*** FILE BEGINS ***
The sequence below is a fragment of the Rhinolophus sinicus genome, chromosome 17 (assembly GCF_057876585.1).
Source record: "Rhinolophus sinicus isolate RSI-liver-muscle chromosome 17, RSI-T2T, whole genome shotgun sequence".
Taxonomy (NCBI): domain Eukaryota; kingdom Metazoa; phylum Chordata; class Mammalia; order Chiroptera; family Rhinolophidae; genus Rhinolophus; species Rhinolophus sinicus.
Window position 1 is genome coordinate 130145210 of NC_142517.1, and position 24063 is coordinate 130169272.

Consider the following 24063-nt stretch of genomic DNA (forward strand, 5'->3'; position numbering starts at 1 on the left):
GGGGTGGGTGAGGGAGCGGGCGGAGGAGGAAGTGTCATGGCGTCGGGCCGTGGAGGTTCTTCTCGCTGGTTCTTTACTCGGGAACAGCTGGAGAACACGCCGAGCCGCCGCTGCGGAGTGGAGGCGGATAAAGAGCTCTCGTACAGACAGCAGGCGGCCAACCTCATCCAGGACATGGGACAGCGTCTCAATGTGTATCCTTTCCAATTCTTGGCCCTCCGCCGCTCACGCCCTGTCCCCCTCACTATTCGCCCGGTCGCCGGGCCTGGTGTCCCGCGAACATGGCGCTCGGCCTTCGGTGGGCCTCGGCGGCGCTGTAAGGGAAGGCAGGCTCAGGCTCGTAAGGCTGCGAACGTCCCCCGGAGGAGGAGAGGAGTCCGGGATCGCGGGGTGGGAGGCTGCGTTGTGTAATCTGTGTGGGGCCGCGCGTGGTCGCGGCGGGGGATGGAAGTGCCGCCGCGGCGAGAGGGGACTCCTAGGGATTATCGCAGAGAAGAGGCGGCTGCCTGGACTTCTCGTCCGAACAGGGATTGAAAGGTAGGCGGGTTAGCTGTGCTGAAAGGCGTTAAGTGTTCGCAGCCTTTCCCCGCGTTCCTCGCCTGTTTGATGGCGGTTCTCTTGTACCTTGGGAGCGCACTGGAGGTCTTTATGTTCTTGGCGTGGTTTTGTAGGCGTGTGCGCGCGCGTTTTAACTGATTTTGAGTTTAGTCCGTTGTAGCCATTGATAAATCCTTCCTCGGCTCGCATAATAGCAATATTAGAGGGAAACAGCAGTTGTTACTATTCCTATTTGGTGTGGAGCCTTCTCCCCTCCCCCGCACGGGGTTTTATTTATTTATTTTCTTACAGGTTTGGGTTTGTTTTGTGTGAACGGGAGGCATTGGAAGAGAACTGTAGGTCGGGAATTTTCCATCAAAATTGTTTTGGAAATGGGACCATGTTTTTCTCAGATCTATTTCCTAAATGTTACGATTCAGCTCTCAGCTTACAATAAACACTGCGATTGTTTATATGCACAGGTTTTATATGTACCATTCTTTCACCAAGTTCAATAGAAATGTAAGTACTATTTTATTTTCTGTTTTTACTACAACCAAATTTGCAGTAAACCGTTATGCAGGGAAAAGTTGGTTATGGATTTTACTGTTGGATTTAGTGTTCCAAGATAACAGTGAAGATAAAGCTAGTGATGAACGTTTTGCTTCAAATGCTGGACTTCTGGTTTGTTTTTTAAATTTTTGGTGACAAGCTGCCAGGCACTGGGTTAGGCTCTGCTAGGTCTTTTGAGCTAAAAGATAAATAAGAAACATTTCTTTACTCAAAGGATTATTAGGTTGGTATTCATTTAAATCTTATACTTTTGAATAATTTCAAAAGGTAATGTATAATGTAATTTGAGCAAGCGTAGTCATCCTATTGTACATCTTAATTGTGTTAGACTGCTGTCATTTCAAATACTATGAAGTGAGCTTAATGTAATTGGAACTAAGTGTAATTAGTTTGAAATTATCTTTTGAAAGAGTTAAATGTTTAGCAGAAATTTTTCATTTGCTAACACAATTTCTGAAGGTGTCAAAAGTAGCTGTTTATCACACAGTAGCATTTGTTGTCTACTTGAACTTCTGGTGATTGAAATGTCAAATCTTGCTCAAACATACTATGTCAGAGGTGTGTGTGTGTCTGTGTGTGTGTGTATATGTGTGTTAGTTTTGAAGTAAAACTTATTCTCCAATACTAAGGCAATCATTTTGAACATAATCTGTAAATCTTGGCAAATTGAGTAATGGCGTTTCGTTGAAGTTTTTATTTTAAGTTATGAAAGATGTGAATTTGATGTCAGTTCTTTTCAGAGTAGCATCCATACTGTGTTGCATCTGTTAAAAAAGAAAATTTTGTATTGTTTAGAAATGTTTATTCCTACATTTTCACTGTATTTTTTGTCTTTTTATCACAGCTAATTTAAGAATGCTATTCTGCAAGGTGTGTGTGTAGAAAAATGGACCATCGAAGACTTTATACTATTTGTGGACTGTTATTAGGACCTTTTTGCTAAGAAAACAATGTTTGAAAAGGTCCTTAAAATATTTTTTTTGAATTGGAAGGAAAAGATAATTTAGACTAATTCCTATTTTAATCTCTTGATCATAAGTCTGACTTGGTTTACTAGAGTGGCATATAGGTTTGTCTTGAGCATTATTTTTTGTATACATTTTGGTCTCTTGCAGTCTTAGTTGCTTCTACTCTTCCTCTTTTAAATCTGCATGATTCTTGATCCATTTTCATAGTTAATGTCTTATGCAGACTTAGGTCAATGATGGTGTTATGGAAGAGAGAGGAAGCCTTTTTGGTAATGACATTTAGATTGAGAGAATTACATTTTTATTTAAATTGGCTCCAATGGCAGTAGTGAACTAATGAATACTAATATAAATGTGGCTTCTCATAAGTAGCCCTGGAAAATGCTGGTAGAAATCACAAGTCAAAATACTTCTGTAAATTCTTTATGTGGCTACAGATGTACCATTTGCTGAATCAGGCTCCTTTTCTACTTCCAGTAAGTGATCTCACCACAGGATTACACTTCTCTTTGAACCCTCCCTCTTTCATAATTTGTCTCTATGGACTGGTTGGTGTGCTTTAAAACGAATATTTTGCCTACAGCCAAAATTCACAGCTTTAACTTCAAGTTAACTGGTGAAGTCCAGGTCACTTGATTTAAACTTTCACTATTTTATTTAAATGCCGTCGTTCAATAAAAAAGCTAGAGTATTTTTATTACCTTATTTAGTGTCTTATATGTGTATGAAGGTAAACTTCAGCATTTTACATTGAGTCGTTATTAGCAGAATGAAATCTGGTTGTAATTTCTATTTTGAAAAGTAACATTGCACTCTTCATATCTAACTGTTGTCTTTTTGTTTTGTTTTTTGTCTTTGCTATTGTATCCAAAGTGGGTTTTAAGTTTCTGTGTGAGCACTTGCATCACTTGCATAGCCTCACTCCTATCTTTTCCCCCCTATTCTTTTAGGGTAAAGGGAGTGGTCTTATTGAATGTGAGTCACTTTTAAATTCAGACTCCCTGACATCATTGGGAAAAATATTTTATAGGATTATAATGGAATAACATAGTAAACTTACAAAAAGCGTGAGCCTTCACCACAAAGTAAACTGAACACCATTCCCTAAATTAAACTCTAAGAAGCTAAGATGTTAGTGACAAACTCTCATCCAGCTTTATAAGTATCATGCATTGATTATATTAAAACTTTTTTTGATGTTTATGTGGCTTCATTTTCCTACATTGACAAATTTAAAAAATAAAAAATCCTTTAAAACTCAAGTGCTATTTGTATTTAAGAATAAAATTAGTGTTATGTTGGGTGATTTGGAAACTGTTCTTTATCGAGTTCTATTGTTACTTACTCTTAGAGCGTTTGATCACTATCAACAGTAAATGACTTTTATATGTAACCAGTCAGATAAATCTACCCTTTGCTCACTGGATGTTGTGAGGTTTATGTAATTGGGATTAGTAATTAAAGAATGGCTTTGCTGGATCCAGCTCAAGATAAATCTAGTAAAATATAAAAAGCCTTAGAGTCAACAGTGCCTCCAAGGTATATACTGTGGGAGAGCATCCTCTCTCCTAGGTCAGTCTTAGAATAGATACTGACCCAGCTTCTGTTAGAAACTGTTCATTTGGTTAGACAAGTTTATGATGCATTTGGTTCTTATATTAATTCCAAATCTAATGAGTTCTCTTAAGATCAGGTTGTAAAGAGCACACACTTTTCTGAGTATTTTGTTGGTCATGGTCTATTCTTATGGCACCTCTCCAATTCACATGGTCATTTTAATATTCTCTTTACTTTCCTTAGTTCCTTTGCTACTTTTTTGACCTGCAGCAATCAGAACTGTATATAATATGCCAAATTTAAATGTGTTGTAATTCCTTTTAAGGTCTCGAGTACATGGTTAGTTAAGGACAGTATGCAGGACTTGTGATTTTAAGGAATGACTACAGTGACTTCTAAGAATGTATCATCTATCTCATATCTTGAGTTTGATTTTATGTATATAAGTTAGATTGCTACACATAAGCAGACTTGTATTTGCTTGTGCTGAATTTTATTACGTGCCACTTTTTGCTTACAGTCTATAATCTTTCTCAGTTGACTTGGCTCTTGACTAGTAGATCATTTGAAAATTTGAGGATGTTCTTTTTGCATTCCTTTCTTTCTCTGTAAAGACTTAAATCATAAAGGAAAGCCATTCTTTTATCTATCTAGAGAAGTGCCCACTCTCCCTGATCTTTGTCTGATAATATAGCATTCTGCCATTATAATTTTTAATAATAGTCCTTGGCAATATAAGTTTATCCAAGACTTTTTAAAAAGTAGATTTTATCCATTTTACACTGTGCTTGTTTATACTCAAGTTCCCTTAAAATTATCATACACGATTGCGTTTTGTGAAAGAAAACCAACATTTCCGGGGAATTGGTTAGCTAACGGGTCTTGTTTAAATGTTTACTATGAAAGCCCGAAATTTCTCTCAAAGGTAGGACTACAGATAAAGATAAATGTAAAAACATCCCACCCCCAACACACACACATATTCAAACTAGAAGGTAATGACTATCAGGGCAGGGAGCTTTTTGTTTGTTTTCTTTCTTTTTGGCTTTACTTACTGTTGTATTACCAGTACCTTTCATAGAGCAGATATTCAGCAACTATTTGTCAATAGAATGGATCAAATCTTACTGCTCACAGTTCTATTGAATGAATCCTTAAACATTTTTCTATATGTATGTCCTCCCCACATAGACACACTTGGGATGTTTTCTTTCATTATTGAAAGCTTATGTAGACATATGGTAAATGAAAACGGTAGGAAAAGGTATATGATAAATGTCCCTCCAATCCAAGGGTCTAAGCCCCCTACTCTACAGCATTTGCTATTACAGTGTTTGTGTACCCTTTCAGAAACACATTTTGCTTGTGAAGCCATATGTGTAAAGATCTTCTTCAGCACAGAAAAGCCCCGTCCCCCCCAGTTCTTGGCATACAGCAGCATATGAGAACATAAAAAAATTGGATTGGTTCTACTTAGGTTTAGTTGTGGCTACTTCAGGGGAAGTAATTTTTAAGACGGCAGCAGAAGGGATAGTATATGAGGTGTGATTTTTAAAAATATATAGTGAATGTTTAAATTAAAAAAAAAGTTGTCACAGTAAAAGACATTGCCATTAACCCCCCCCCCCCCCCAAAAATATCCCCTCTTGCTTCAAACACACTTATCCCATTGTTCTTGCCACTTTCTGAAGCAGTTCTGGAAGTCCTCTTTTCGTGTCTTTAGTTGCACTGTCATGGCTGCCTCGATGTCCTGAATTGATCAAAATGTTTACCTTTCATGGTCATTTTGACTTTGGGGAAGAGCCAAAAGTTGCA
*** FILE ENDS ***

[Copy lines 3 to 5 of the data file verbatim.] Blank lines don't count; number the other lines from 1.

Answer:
Taxonomy (NCBI): domain Eukaryota; kingdom Metazoa; phylum Chordata; class Mammalia; order Chiroptera; family Rhinolophidae; genus Rhinolophus; species Rhinolophus sinicus.
Window position 1 is genome coordinate 130145210 of NC_142517.1, and position 24063 is coordinate 130169272.

Consider the following 24063-nt stretch of genomic DNA (forward strand, 5'->3'; position numbering starts at 1 on the left):